New Law Allows Online Retail Sales for SC Home Food Producers | New

Home food production exploded amid the COVID-19 pandemic, but in South Carolina, people who wanted to sell products made in their homes faced several restrictions.

A new law signed by Governor Henry McMaster on May 23 changes regulations for this so-called cottage food industry, potentially paving the way for an influx of new home-based businesses.

The law, S.506, enables the sale of “non-potentially hazardous” homemade foods to retail stores and directly to consumers online. It also expands the types of food home growers can sell to include more non-perishable items.

The bill, introduced by State Sen. Josh Kimbrell, R-Spartanburg, in January 2021, won support from both sides of the aisle.

“In an environment where we had a nearly two-year shutdown, I think this illustrated the need to allow greater economic freedom for home-based businesses, including the production of non-hazardous food,” Kimbrell said. .

Previously, items like cakes, sweets and cookies were the only homemade products that could be sold directly to the consumer in person without having to go through the Ministry of Health and Environmental Control’s clearance process. They should meet the criteria set out in the 2012 law Home Food Production Act.

While the new law will expand the types of shelf-stable homemade foods that can be sold, the exact products allowed are still under review, according to a DHEC spokesperson.

“DHEC is currently reviewing the new provisions and we will be able to provide further information on foods permitted under the revised law once our review is complete,” the spokesperson said via email. “As part of this review, we will work with Clemson Cooperative Extension, the South Carolina Department of Agriculture and other stakeholders to prepare a comprehensive guide for home food growers.”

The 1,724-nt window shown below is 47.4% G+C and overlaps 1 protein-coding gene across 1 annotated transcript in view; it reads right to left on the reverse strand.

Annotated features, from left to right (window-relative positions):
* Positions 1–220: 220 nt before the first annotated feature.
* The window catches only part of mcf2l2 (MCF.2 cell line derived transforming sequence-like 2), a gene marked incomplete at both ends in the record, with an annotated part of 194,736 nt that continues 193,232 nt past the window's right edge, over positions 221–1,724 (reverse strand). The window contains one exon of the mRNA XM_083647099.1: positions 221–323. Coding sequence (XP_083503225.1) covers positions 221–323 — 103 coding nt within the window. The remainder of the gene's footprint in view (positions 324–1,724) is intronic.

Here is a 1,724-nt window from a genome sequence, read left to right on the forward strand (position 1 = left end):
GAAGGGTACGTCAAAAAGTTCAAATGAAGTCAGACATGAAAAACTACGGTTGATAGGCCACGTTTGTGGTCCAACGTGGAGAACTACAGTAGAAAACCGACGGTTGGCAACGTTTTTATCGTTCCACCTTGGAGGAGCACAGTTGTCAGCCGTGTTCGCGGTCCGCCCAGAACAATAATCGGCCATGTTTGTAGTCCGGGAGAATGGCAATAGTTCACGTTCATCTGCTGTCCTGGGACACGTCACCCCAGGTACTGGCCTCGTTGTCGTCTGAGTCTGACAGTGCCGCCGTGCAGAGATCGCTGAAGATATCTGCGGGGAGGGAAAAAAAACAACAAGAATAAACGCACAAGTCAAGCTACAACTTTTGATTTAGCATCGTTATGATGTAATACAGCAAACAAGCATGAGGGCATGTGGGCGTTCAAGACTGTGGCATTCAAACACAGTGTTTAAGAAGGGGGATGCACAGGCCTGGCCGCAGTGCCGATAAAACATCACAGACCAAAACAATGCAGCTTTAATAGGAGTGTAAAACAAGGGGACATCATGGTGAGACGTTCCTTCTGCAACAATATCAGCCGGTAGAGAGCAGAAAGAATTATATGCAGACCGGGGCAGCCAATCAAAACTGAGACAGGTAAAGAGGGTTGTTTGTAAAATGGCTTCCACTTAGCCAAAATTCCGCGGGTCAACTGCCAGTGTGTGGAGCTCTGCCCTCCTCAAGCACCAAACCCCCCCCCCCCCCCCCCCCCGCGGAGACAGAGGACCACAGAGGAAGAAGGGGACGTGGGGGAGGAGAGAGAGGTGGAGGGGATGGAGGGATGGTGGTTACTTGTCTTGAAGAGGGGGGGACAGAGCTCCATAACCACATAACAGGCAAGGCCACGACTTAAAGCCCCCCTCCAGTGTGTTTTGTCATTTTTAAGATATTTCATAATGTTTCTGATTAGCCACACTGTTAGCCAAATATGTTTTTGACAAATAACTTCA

The DHEC did not provide a timeline for the end of the exam.

Since the passage of the Home Food Production Act of 2012, artisanal food businesses have been exempt from inspections, including those conducted by the Department of Agriculture, which regulates many South Carolina wholesale producers. This won’t change under the new law, but labels that say “Processed and prepared by a home food production operation that is not subject to South Carolina food safety regulations” will be required. for all home food businesses.

Retail stores selling homemade food will be required to post a sign informing consumers, and some may still require such items to be subject to inspection. Producers will receive an identification number provided by DHEC, allowing the agency to know who is making what.







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Delicious Desserts is a Charleston-based home bakery specializing in wedding cakes. Laney Cowan/Supplied


Cake designer Laney Cowan says the new law would have helped her years ago when she first launched Delicious Desserts, a Charleston-based home bakery specializing in wedding cakes. At the time, this might have paved the way for her to fulfill her lifelong dream of opening a cheesecake business, but she was unable to test the market due to regulations.

Now, after years in the cottage food industry, Cowan is skeptical of S.506.

“I like the idea of ​​contractors having fewer barriers, but I’m also cautious about what that means for public safety. I was trained in my early days (food and beverage), as well as in the navy, on all the intricacies of food handling. Not everyone is,” she said. “Expanding that adds a bit more risk to the industry as a whole.”


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The pandemic has led deregulation of the home-cooked food industry nationwide, with several states easing restrictions. Kimbrell said the new law is one of multiple instances in which pandemic-induced changes can work permanently.

“We’re saying we’re going to open up the market to more potential customers,” Kimbrell said. “I’m not against any regulations, but as a senator one of the most important things I’ve tried to do is roll back regulations.”

Cowan, on the other hand, isn’t thinking about an influx of customers — she’s focusing on any new cake makers that might lower consumer price expectations.

“Some people think it’s so easy to bake a cake. And while that part may be easy, running a business is not,” she said. “I often get the, ‘But someone else will do this for half.’ It’s part of life, but it’s a frustrating part of the industry.

While the future of the craft food industry is uncertain, one thing is certain: regulators, business owners and consumers will all be forced to adapt.

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